When I became the second wife of a man I loved like there was no tomorrow, I never knew that the fairy tale would soon turn into a nightmare; a nightmare in which I was the passenger of a car without a driver on a high mountain road without rails. It's roughly what it feels like when you're the second wife and the first wife controls your marriage.
Of course I saw the warning signs early on, they were all over the place, but I naively believed that us marrying would give us some measure of control, that the first wife would respect our vows and our love for each other. I cry while laughing when I think of those thoughts now. Did I really think it was going to happen, or did I just ignore the signs, because I wanted to? Because I wanted to believe we would make it, despite the control issues we would have to deal with?
I remember our wedding day. It was raining. We dropped off my husband's daughter with a taxi in the morning at her mom's place, and took the CTA to City Hall. We didn't tell anyone. We couldn't. Because we didn't know what the first wife would do. I tried to ignore the hollow feeling that it wasn't normal to have to fear another person in such a way, but I wanted to marry the man for whom I had traveled across the country to be with. So I quieted the voice within me and said "I do" in front of the judge without friends or family.
After our secret wedding, we settled into married bliss. Or so I thought. Soon enough, I found myself holding on to the man I had married with both hands while the first wife was pulling him in an other direction. All those weekends when we couldn’t plan anything, because parenting schedules were always and invariably changed. All those days of anxious pacing to find out what mood the first wife would be in, because it always set the tone for the entire weekend: would it be one of happy smiles and laughs, or would I have a distraught husband and an even more anxious child in my hands? All those afternoons of consoling a child who wondered why mommy and daddy couldn't stop fighting. A child who wants to call me mom; I smile and say she already has a mommy, that I'm more like a big sister or an aunty, but one who loves her dad. And all those lonely, endless evenings, waiting alone in our apartment while my husband is at the first wife's place, watching their child till nearly midnight, because she had to go out.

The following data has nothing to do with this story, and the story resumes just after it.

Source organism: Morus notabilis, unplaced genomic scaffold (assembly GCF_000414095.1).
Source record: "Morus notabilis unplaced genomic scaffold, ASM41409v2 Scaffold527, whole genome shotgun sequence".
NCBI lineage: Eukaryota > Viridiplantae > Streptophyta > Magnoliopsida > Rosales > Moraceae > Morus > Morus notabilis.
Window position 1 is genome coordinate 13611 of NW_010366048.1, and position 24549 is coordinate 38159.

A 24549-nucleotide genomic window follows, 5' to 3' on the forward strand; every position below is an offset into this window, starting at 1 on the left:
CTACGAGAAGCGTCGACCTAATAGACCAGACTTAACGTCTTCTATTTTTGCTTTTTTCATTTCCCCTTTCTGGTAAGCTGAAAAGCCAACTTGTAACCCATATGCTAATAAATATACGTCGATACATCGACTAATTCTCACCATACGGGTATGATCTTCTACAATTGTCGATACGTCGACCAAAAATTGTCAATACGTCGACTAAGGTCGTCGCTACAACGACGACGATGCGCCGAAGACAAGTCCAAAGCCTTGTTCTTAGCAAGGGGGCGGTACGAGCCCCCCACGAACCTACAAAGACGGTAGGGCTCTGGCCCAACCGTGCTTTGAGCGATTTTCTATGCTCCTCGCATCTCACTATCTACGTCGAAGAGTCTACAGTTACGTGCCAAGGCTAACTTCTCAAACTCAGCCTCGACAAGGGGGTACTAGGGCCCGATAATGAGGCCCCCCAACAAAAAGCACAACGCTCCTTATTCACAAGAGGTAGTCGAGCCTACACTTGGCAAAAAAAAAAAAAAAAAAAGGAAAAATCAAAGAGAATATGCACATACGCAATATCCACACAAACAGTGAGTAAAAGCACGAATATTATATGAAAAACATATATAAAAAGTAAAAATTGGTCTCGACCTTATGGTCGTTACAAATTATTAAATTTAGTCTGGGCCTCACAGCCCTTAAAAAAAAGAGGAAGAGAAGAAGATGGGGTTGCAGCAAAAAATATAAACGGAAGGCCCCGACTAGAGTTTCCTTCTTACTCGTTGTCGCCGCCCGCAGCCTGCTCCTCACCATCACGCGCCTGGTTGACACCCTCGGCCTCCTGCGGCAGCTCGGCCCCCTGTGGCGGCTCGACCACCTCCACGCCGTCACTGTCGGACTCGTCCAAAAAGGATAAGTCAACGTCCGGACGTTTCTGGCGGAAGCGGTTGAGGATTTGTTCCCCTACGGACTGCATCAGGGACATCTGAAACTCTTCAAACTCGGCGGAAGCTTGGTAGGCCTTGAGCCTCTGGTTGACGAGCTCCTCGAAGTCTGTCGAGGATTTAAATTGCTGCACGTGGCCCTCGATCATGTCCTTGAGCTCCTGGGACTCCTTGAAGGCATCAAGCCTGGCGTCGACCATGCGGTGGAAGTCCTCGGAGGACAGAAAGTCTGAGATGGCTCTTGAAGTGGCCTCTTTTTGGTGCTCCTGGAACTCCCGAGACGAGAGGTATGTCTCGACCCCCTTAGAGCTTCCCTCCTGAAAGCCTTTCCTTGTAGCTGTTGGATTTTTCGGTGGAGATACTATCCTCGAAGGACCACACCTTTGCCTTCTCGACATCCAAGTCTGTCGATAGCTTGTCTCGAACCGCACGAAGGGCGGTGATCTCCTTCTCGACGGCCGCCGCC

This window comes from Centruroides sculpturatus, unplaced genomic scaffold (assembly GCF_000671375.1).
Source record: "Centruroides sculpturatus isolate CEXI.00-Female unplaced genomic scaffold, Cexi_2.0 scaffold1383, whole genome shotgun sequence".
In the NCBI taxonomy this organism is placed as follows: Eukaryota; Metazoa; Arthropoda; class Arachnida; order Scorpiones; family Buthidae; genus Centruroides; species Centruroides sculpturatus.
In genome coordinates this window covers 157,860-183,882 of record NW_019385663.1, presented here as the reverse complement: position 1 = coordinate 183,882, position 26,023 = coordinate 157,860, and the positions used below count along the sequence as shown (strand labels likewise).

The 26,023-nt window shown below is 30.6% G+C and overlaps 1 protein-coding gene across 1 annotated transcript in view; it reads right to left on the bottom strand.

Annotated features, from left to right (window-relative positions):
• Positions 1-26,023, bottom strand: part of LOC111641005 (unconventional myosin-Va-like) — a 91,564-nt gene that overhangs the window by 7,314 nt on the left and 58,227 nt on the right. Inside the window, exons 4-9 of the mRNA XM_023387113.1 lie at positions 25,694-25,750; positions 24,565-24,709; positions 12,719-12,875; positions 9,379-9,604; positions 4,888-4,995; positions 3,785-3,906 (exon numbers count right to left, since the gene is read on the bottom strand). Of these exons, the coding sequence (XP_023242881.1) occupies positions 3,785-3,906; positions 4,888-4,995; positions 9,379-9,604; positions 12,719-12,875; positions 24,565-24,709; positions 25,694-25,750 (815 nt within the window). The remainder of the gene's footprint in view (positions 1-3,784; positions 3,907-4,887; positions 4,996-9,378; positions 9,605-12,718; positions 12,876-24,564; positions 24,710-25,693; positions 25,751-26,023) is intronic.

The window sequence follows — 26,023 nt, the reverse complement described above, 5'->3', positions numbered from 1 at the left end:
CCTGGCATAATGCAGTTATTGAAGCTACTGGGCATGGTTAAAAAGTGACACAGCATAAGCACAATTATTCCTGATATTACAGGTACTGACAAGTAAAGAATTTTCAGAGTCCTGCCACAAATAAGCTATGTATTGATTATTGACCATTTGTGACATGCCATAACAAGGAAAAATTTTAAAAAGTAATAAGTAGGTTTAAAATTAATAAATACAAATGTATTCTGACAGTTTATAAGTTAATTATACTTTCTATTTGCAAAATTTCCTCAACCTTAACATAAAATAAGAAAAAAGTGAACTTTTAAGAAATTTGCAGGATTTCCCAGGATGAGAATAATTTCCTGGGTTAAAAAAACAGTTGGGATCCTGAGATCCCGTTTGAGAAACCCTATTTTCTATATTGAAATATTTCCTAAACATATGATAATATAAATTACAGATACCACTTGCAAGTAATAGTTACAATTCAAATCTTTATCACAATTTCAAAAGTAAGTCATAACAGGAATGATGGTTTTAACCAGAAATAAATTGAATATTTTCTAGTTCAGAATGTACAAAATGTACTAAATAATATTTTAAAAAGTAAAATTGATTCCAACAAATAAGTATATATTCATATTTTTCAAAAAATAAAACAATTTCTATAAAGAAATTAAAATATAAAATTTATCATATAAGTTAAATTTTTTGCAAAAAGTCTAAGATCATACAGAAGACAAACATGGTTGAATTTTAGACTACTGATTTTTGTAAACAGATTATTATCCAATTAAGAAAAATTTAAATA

You begin to hear things, see things. And after a while you begin to wonder if there will ever be another subject people can argue about than money. But of course there is. Such as your own children, and how they will fit into your new blended family. And soon enough the accusations begin. Your children aren’t “safe” and so you end up in court while your husband cries because he hasn’t seen his child for weeks. And you pray and hope that somewhere in the darkness there is a light. Maybe you can’t see the light yet, but just knowing it’s there would give you hope.
But it isn’t.
And so the weeks go by and you learn to give up predictability, because you never know what will happen. You learn to always look for signs of impending trouble; those eggshells begin to take a real toll on your feet, but you know you can’t sweep them away. So you watch and wait, and hope that one day you’ll have your own family, a family that sets its own rules and boundaries, a family where you can feel you belong.
But that day never arrives.
And so you give up the dream and settle for something far less. And you try to tell yourself that it's okay, and that you should get used to being called a stranger, an intruder, listening to all the veiled and not so veiled insults from the first wife because you love your husband, and love doesn’t count the cost or words. But in the end you have to admit defeat, for love cannot stay where the feet don’t find common ground, when you feel as if you were standing on a small island in the middle of the ocean while the man you love is far away on another shore. You can see him, but you can’t reach him.
And so it all ends.
And you wonder, did it really ever begin in the first place?